Camille> Very. When I write, I don’t really do scenes but rather work frame by frame. I’ll write like “00:00:00–00:00:02 this is what the camera sees”. Really timecodes, rather than scenes. So I’m writing more as an editor than a writer. This makes it a lot easier to edit later on, though it’s a lot of information – maybe too much detail for some people! But this way of working is hyper efficient and I feel like this is the best way I can get the things in my head down on paper.


LBB> As one of the youngest creators at HALAL, you have been described as a ‘Gen Z filmmaker’. How much do you identify with that label and the generation?

Camille> It doesn’t matter so much to me! It doesn’t bother me if someone calls me a Gen Z filmmaker, but it’s also not like I think about it like that – or about how the generation thinks. Because I am that generation. That’s how I think! I’m living this generation, I’m it - I’m not observing from a distance. That makes what I do quite authentically Gen Z I guess. It’s not a pose.

For me, these labels don’t matter so much – the important thing is that you do you. It’s more about style than belonging to a certain generation.


LBB> How do you work with actors and models to get the right performance?

Camille> I think it’s most important to just show them what you’re looking for – run if you want them to run. But I’m better at showing than explaining. For me, it’s all about getting on eye-level.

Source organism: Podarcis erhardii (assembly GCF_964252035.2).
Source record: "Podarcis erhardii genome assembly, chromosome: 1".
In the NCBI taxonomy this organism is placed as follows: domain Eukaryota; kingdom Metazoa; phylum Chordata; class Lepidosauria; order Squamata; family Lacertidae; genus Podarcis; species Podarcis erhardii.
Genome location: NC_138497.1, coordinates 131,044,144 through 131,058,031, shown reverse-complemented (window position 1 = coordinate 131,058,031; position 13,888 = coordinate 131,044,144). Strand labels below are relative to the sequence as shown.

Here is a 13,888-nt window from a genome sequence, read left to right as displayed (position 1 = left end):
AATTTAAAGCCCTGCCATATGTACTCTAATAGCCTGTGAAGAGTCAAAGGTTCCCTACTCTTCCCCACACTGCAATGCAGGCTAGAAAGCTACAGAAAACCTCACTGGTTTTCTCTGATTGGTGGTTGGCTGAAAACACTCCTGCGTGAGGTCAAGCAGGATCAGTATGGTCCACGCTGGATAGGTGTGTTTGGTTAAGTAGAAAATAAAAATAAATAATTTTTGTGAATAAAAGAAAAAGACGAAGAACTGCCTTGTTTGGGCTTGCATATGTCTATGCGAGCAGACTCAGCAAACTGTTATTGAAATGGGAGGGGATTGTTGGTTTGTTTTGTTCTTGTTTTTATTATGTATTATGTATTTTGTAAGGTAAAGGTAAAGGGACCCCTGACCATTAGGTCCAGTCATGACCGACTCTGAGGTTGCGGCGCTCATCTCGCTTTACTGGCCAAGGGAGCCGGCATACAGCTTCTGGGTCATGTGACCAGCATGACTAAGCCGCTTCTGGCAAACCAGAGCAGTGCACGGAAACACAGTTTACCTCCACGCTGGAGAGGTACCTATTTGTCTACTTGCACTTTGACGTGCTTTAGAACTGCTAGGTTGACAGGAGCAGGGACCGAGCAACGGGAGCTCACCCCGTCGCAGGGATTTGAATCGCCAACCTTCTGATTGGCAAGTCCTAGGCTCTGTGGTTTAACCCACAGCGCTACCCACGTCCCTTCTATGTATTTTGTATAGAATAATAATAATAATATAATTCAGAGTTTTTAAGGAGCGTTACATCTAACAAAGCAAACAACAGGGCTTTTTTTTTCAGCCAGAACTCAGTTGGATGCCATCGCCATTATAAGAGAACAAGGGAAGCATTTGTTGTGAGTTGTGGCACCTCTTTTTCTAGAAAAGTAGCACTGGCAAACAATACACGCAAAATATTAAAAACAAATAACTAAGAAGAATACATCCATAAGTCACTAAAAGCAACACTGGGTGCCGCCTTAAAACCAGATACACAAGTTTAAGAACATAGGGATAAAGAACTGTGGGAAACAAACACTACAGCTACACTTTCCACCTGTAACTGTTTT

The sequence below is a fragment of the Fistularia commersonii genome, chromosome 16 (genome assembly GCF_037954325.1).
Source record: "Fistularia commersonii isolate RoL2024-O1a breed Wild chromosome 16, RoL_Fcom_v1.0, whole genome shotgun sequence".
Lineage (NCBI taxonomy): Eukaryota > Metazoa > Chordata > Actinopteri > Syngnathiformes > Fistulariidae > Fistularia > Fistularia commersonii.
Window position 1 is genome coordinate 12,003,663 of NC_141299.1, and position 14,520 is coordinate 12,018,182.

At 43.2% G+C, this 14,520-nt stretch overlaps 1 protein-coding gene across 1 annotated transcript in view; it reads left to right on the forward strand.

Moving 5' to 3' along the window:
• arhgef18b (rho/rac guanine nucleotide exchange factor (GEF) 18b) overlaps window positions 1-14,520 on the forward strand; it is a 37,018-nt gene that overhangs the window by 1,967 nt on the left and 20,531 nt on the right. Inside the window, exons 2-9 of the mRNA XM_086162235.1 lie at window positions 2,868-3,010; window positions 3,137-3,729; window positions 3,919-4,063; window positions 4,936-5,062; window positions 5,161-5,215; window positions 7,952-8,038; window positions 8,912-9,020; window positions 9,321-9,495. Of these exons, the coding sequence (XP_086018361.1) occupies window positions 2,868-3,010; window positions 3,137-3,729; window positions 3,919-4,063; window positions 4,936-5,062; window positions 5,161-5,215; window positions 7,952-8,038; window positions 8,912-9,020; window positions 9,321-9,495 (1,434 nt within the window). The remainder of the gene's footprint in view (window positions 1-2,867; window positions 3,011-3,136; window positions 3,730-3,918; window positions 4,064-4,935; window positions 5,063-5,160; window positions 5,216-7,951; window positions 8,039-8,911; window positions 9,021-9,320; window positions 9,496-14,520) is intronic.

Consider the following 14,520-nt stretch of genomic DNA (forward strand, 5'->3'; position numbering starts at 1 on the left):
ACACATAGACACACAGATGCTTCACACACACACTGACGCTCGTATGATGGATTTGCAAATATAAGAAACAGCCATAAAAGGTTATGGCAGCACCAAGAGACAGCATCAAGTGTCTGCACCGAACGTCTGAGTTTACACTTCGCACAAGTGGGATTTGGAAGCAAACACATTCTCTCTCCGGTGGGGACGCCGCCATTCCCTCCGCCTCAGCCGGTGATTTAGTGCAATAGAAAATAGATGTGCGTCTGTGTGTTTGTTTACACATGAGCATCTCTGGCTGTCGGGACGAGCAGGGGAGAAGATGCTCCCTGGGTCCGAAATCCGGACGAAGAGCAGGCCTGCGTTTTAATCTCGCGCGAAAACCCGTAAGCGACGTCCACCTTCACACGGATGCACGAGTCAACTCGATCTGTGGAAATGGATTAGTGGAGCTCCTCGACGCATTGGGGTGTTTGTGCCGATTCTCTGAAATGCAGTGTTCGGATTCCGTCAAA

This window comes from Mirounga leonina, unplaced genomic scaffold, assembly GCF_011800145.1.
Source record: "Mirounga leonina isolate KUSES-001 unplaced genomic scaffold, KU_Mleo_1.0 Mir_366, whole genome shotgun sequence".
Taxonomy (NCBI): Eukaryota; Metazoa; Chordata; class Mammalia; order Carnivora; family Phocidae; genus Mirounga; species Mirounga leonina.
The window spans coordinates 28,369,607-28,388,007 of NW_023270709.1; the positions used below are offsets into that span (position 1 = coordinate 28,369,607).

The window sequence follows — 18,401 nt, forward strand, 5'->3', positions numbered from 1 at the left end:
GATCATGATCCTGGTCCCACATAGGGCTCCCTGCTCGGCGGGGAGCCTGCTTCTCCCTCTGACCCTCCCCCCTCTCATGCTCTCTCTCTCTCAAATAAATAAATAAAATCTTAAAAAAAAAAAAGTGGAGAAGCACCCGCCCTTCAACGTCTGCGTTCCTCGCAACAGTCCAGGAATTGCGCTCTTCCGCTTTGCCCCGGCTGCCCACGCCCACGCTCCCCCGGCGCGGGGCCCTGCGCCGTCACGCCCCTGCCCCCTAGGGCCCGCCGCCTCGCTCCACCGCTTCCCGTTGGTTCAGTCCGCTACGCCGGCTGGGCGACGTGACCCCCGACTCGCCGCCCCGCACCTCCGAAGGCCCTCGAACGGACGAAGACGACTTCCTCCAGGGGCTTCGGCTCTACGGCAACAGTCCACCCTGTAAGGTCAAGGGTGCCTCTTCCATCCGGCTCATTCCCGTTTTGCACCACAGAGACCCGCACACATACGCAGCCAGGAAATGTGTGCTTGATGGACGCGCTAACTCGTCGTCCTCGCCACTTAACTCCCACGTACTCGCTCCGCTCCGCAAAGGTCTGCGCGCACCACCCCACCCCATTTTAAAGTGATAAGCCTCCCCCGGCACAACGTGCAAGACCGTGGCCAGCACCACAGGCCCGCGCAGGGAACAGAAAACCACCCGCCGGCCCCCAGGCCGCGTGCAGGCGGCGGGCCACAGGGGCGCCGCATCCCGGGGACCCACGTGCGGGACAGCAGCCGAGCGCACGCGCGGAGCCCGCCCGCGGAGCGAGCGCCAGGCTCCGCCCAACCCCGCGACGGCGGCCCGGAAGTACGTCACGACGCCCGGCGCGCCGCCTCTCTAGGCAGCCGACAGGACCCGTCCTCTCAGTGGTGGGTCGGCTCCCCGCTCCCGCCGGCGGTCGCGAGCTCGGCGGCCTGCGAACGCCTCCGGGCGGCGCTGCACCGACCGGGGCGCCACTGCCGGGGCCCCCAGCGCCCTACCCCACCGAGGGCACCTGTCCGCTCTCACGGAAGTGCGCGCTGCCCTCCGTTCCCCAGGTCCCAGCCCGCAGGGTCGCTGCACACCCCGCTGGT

LBB> How did you come to work with HALAL, and how has that been? What makes HALAL different?

Camille> Working with HALAL was already on my mind even back when I was 17. Back then I emailed a lot of production companies for advice about internships – I didn’t even dare ask directly for an internship, because I thought HALAL were too big for that! They’ve always been on the top of my mind.

It’s really the projects they do that speak to me: a lot of fashion and music, but also commercial stuff. And those three are my favourites to do. It’s a certain kind of commercial – with an international look and feel to it like Nike, adidas or other cool or streetwise brands. That’s more my thing. And the other directors are just great.

Plus all the projects they do, they do it at an insanely high level. That’s really visible. In the Netherlands, they’re in a league all to themselves!